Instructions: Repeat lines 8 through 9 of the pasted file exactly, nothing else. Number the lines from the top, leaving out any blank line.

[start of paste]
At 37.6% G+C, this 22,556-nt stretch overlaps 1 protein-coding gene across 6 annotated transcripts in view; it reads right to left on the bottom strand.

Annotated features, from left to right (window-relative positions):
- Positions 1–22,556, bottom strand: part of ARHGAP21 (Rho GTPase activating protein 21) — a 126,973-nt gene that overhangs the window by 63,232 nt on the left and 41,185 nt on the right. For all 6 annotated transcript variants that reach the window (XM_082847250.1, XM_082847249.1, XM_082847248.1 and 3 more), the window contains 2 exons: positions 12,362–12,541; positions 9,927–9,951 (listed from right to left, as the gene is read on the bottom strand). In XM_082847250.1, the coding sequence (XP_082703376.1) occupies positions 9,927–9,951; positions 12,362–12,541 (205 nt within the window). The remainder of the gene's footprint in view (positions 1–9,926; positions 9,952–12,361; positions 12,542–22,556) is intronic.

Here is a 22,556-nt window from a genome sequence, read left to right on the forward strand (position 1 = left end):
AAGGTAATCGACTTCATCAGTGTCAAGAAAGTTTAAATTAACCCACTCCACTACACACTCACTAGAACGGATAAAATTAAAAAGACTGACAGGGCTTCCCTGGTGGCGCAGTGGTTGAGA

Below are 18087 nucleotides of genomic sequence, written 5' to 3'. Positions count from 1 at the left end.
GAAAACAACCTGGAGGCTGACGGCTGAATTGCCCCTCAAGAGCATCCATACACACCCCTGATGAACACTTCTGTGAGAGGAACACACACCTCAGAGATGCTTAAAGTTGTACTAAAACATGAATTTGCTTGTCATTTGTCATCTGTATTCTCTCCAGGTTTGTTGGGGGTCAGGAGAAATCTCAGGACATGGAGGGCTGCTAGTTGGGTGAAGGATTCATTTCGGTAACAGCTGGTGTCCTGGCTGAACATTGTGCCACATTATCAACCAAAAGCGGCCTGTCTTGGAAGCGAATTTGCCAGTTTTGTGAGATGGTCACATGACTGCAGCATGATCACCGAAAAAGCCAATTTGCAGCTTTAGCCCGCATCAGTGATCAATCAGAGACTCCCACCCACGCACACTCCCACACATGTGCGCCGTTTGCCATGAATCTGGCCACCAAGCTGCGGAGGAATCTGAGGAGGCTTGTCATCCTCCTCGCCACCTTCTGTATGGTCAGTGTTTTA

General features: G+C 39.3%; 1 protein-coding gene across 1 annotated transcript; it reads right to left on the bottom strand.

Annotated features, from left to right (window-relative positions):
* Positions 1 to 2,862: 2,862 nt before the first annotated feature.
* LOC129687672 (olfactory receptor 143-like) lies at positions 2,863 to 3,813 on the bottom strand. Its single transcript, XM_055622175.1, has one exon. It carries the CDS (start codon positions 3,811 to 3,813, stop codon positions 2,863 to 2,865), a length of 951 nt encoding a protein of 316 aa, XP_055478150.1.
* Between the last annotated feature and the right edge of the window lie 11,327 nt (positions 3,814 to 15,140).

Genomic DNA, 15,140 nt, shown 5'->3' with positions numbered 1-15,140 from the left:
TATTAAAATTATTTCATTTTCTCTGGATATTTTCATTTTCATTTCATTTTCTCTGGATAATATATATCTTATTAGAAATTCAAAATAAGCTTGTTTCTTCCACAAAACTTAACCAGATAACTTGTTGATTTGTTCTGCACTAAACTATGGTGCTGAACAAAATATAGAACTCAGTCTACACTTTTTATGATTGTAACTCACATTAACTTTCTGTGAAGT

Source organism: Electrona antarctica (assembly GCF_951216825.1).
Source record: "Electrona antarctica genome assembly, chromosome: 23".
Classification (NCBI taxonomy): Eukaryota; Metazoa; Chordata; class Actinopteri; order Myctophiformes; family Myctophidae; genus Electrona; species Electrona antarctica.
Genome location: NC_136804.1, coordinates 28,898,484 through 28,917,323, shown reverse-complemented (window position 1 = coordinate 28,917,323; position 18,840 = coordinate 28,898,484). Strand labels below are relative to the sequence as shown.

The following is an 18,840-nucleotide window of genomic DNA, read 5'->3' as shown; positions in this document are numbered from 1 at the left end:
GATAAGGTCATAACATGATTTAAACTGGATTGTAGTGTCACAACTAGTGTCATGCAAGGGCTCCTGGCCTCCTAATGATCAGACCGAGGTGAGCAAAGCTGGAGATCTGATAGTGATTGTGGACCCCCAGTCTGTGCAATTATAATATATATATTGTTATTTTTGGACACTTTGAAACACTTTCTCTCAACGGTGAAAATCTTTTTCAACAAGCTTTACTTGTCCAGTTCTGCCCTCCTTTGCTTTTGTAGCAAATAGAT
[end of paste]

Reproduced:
General features: G+C 39.3%; 1 protein-coding gene across 1 annotated transcript; it reads right to left on the bottom strand.

Annotated features, from left to right (window-relative positions):